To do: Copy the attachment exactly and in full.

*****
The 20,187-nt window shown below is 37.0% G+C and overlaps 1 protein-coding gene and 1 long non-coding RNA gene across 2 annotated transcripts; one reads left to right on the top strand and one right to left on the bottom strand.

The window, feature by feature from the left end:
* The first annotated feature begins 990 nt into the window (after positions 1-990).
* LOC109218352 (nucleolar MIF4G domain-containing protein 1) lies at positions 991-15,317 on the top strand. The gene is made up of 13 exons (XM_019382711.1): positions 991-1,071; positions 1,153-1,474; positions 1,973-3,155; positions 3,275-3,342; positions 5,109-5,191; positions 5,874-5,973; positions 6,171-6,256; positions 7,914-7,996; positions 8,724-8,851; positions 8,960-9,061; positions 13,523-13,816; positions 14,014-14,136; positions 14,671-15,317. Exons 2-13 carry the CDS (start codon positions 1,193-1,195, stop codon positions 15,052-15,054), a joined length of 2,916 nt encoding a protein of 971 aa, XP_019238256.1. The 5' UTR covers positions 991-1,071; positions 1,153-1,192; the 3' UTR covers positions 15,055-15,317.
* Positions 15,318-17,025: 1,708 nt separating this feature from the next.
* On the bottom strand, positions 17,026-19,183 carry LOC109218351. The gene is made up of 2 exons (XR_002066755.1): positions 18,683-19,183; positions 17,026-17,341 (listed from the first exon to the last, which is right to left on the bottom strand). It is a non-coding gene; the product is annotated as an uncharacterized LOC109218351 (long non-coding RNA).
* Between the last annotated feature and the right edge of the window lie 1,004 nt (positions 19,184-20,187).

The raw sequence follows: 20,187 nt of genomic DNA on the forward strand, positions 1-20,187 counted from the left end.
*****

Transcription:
The 20,187-nt window shown below is 37.0% G+C and overlaps 1 protein-coding gene and 1 long non-coding RNA gene across 2 annotated transcripts; one reads left to right on the top strand and one right to left on the bottom strand.

The window, feature by feature from the left end:
* The first annotated feature begins 990 nt into the window (after positions 1-990).
* LOC109218352 (nucleolar MIF4G domain-containing protein 1) lies at positions 991-15,317 on the top strand. The gene is made up of 13 exons (XM_019382711.1): positions 991-1,071; positions 1,153-1,474; positions 1,973-3,155; positions 3,275-3,342; positions 5,109-5,191; positions 5,874-5,973; positions 6,171-6,256; positions 7,914-7,996; positions 8,724-8,851; positions 8,960-9,061; positions 13,523-13,816; positions 14,014-14,136; positions 14,671-15,317. Exons 2-13 carry the CDS (start codon positions 1,193-1,195, stop codon positions 15,052-15,054), a joined length of 2,916 nt encoding a protein of 971 aa, XP_019238256.1. The 5' UTR covers positions 991-1,071; positions 1,153-1,192; the 3' UTR covers positions 15,055-15,317.
* Positions 15,318-17,025: 1,708 nt separating this feature from the next.
* On the bottom strand, positions 17,026-19,183 carry LOC109218351. The gene is made up of 2 exons (XR_002066755.1): positions 18,683-19,183; positions 17,026-17,341 (listed from the first exon to the last, which is right to left on the bottom strand). It is a non-coding gene; the product is annotated as an uncharacterized LOC109218351 (long non-coding RNA).
* Between the last annotated feature and the right edge of the window lie 1,004 nt (positions 19,184-20,187).

The raw sequence follows: 20,187 nt of genomic DNA on the forward strand, positions 1-20,187 counted from the left end.